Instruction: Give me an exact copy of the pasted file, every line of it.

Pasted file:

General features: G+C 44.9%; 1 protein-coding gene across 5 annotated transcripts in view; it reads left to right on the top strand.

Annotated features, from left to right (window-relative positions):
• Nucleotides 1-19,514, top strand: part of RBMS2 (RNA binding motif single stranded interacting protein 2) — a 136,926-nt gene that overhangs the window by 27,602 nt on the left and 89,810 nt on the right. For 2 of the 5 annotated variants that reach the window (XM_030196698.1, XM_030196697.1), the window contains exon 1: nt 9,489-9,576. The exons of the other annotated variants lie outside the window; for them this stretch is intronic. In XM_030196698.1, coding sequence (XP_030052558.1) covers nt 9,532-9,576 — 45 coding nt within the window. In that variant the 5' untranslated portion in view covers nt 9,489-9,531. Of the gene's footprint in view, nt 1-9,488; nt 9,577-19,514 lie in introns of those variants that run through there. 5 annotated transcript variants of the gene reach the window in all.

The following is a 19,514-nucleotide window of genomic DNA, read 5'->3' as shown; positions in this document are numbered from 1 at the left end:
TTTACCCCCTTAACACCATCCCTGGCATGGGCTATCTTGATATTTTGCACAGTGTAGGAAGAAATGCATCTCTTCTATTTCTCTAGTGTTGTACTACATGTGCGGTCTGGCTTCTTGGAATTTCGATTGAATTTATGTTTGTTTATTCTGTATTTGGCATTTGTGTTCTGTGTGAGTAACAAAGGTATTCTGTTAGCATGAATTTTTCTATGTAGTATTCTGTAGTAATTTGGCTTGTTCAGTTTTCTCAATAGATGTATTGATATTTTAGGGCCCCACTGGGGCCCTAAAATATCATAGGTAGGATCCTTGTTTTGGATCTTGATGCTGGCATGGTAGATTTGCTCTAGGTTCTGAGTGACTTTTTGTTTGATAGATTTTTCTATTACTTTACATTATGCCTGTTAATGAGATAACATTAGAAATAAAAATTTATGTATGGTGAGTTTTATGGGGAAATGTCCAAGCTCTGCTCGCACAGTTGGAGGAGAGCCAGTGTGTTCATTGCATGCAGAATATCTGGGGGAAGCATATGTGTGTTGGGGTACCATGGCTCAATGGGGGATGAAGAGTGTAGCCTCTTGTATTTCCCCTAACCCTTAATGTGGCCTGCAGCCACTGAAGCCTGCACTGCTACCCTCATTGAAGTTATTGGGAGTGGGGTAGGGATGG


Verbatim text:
General features: G+C 44.9%; 1 protein-coding gene across 5 annotated transcripts in view; it reads left to right on the top strand.

Annotated features, from left to right (window-relative positions):
• Nucleotides 1-19,514, top strand: part of RBMS2 (RNA binding motif single stranded interacting protein 2) — a 136,926-nt gene that overhangs the window by 27,602 nt on the left and 89,810 nt on the right. For 2 of the 5 annotated variants that reach the window (XM_030196698.1, XM_030196697.1), the window contains exon 1: nt 9,489-9,576. The exons of the other annotated variants lie outside the window; for them this stretch is intronic. In XM_030196698.1, coding sequence (XP_030052558.1) covers nt 9,532-9,576 — 45 coding nt within the window. In that variant the 5' untranslated portion in view covers nt 9,489-9,531. Of the gene's footprint in view, nt 1-9,488; nt 9,577-19,514 lie in introns of those variants that run through there. 5 annotated transcript variants of the gene reach the window in all.

The following is a 19,514-nucleotide window of genomic DNA, read 5'->3' as shown; positions in this document are numbered from 1 at the left end:
TTTACCCCCTTAACACCATCCCTGGCATGGGCTATCTTGATATTTTGCACAGTGTAGGAAGAAATGCATCTCTTCTATTTCTCTAGTGTTGTACTACATGTGCGGTCTGGCTTCTTGGAATTTCGATTGAATTTATGTTTGTTTATTCTGTATTTGGCATTTGTGTTCTGTGTGAGTAACAAAGGTATTCTGTTAGCATGAATTTTTCTATGTAGTATTCTGTAGTAATTTGGCTTGTTCAGTTTTCTCAATAGATGTATTGATATTTTAGGGCCCCACTGGGGCCCTAAAATATCATAGGTAGGATCCTTGTTTTGGATCTTGATGCTGGCATGGTAGATTTGCTCTAGGTTCTGAGTGACTTTTTGTTTGATAGATTTTTCTATTACTTTACATTATGCCTGTTAATGAGATAACATTAGAAATAAAAATTTATGTATGGTGAGTTTTATGGGGAAATGTCCAAGCTCTGCTCGCACAGTTGGAGGAGAGCCAGTGTGTTCATTGCATGCAGAATATCTGGGGGAAGCATATGTGTGTTGGGGTACCATGGCTCAATGGGGGATGAAGAGTGTAGCCTCTTGTATTTCCCCTAACCCTTAATGTGGCCTGCAGCCACTGAAGCCTGCACTGCTACCCTCATTGAAGTTATTGGGAGTGGGGTAGGGATGG